What energizes this pushback and this will to live upon land that is targeted relentlessly for taking and killing? But not only that: what energizes the will to enter into that treaty-like agreement for radical co-management that forms some of the center of the book, the 1991 Trilateral Agreement? This returns to the centrality of jurisdiction which is in turn attached to this underlying concept of authority. Here I see Pasternak making the awkward translation of Western forms of authority (the right to govern) to Anishnaabe understandings of authority (the respect and care for land and animals, and liveliness of place) seamlessly. For example, we learn that the state mapping of traplines (pages 118-120) emplots a map of hunting rights and conduct through the ideal of private property, which presumes that one would not want to hunt in someone else’s territory, even though there were and are sharing arrangements between hunters that avoid exhaustion of territories so that animals may “grow” (page 120).
Pasternak’s unrelenting attention to the many scales of knowledge and jurisdiction deepens that way in which we think about the machinations of Indigenous knowledge, political authority, law and sovereignty in Indigenous studies. She makes these transitions and translations, foregrounding the knowledge and words of the Matchewans, Russell Diabo, and others within and beyond ABL territories with great care and elegance. Norman and Marilyn talk about the relationships they have with animals as they watch and learn how to heal themselves through their knowledge. They use the bodies of animals to feed themselves and their families, but also to learn from the animals about what medicines to use, how to use them, when to cultivate and when to “kill.” This sort of observational and reciprocally-based law of the land energizes the actions discussed in this book, as well as gives great support to the implied argument that we should try to live together carefully, to do so with care, or there will be the prophesied present: a sort of environmental hell. In acting upon prophecy ABL are acting not out of self-interest but out of collective interest. Importantly, however, the collective here includes animals, includes their knowledge, their kinship systems—this may move us beyond the tired language of “carrying capacity” and into animal kinship and animal knowledge. The animals have something to teach us, and Pasternak has, with her friends from ABL and their commissioned studies, with those observations, those elders, taught us as well about how to live with forests even if you need to fell them.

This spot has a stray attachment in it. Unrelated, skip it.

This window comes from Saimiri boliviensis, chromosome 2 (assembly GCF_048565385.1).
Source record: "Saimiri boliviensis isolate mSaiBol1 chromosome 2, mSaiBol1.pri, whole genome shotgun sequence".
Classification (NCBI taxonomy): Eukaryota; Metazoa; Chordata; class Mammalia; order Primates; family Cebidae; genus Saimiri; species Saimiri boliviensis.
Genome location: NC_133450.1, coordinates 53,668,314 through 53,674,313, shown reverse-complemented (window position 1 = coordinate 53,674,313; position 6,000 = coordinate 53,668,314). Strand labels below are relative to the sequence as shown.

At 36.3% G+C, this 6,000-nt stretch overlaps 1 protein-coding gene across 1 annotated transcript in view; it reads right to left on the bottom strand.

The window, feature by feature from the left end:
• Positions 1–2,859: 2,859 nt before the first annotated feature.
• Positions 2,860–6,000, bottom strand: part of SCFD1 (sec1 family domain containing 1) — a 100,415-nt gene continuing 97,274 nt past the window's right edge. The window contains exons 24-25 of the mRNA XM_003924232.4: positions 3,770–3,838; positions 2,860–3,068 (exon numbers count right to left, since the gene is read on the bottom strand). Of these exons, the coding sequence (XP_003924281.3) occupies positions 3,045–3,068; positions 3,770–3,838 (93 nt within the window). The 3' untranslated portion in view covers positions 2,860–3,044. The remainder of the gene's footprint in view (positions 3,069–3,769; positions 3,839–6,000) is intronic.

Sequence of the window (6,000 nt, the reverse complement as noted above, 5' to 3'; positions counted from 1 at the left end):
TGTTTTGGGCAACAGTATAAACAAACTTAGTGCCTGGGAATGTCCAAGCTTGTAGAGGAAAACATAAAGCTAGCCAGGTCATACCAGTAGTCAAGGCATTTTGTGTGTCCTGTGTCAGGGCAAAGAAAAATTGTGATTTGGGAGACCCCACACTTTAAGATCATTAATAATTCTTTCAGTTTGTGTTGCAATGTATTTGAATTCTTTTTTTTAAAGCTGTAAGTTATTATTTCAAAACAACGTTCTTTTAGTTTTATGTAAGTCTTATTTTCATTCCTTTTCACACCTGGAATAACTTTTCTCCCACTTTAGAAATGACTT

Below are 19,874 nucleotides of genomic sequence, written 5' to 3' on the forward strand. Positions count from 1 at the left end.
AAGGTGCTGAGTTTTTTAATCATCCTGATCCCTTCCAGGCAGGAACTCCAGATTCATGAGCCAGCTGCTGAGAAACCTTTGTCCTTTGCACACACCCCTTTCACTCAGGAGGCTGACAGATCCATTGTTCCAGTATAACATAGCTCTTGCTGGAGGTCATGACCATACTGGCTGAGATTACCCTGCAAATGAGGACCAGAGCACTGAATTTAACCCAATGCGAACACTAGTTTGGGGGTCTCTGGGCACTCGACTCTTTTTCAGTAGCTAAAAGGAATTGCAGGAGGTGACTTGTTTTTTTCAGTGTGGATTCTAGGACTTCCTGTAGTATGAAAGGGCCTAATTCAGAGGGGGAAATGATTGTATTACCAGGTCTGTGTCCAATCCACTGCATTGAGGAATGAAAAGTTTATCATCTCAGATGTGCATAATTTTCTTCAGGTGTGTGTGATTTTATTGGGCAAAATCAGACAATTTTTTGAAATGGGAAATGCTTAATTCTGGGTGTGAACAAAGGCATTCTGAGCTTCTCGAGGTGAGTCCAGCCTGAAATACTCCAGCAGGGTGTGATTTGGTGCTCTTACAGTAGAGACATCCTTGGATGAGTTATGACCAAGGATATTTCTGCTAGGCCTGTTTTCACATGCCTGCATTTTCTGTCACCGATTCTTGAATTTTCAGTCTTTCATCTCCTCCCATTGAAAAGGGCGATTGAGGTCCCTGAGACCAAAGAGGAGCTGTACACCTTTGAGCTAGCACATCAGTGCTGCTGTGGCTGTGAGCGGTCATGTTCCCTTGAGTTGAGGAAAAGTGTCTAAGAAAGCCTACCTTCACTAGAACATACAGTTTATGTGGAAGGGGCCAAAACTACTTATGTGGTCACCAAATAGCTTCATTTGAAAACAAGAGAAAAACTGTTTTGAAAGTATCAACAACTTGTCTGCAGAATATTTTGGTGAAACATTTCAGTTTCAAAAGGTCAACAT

So these ideas and practices of Anishnabe and in particular, ABL are in contradistinction to the aspiration of settler states and their aspirational planes: not only of property and it spatialized distributions of “perfect settler sovereignty” (Ford 2011) but also of clear and rationalized territories where settler law can unfold, properly. This will never actually be the case in settler societies, or perhaps any state system, as there is the nasty business of the prior, of indigenous governance and political legal systems and orders that come before and interrupt so called “settlement”.
This is a study of tremendous political effort, and in it we have a detailed examination of politically exhausting circumstances: the relentlessness of the states that ABL had to deal with, the avarice, and I know this is not surprising—anyone in political studies within Indigenous studies or anthropology, and certainly anyone organizing will tell you—the never-ending energy of these states to dispossess. But there are small victories and for the Mitichikanibikok Inik and their allies I think we come to understand that the stakes are far bigger than simply “winning” or getting the Trilateral Agreement honored and implemented. But that is part of it. And that Trilateral Agreement of 1991 is a sort of center of this book. As such, this is a story of Mitchikanibikok Inik and ABL care and effort, of their lives as well as the lives of those that own space and territory with them, of the danger of property discourse and practices in indigenous territories. This book is a tremendous contribution to not only Indigenous studies for its documentary effort and its recalibrations around sovereignty and authority, but is also about ethnography and history done in deep accountability to Indigenous lives, lands and histories.